Occupation sites are areas that show a concentration of debris associated with human occupation. Rock shelters and overhangs were used to provide campsites sheltered from wind, rain and sun. Charcoal, baked clay, fire blackened stones, food remains (usually shell or bone) and stone tools are commonly found in occupation sites.

Middens composed predominantly of shells are essentially the remains of shellfish meals eaten on the spot by Aboriginal people over a long period of time. Fish and shellfish were the main foods of Aboriginal people living around the harbour, with fishing being an important activity of daily life for both men and women.

In the Leichhardt Municipality 16 midden sites have been identified with 4 being readily accessible to the public. Shell middens can be seen at Whitehorse Point in Elkington Park , Balmain and in Rozelle on the foreshore at Callan Point. The other sites are on private property.

The middens are dated at approximately 4, 500 years old, and are recognised as significant by the Metropolitan Local Aboriginal Land Council and archaeologists. A series of interpretive signs can be found at these sites as well as at Yurulbin Point in Birchgrove, recognising the traditional owners of the Leichhardt area.

In 2004, following a change in the boundaries of the Leichhardt local government area, Leichhardt Council, in consultation with the Local Metropolitan Land Council, adopted the names Birrabirragal/Balmain, Wangal/Rozelle-Lilyfield, Gadigal/Annandale-Leichhardt and Eora/Leichhardt-Lilyfield for its four ward structure in recognition of coastal Sydney’s Aboriginal history.

Marrickville

The traditional owners of the land are Cadigal of the Eora Nation. The Aboriginal name for the area is Bulanaming.

Gumbramorra Swamp Following European settlement, Marrickville was a place where runaway convicts could easily hide out in the bush or disappear quietly into the Gumbramorra swamp, which was a natural boundary between Marrickville and what now comprises the suburbs of St Peters, Sydenham and Tempe. The swamp was almost always impassable.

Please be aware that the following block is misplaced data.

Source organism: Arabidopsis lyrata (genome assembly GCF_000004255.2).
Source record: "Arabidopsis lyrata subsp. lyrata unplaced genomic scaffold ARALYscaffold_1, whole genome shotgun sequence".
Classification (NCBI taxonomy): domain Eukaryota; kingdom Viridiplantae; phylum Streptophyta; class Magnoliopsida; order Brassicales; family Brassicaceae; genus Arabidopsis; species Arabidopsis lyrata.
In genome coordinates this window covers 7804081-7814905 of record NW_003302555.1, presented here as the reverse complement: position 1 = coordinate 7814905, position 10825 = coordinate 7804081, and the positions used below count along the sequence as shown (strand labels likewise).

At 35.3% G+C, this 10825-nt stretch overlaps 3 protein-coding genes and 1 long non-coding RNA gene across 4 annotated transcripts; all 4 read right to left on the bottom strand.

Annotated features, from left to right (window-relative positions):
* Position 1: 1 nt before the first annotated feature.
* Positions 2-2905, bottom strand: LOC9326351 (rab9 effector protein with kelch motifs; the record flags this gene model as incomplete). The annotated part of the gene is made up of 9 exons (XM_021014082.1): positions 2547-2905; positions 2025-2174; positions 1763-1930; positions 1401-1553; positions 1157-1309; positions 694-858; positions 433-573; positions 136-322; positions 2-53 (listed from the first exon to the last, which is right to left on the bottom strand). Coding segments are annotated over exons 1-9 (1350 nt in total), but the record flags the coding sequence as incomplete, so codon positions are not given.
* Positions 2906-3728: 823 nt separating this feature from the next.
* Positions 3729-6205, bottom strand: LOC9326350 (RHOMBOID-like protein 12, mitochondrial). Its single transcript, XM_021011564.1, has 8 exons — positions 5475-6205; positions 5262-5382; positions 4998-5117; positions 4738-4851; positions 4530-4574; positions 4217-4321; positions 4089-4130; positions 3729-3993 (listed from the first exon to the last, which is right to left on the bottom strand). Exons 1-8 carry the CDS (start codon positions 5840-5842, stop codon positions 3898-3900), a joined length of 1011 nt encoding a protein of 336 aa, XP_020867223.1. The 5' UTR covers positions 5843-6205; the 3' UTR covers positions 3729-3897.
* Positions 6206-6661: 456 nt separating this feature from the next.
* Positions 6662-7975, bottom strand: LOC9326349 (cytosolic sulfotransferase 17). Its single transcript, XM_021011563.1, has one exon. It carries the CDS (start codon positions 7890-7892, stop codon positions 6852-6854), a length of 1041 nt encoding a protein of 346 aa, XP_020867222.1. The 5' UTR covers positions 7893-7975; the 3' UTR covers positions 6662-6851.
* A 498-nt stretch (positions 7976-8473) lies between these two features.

The role of the swamp wetlands played an important part in Aboriginal life as a source of plants and animals. It supported a dense growth of thatch reed, providing an excellent habitat for a variety of birds, particularly swamp hens, moorhens, ducks, gulls and the occasional pelican.

After European settlement its role in the ecological system was not fully understood or appreciated, and the swamp was drained in the 1890s to facilitate the industrialisation of the suburb.

Links

http://www.leichhardt.nsw.gov.au/Library/Local-History/People-and-Places/Eora

https://dictionaryofsydney.org/entry/aboriginal_people_of_the_cooks_river_valley

http://www.gadigal.org.au/our-story.html

https://australianmuseum.net.au/clan-names-chart

http://www.abc.net.au/news/2018-01-24/australia-day-we-will-never-have-a-reason-to-rejoice-this-day/9339738

References.

3.Chrys Meader http://marrickville-heritage.blogspot.com.au/2012/10/marrickville-suburb-history.html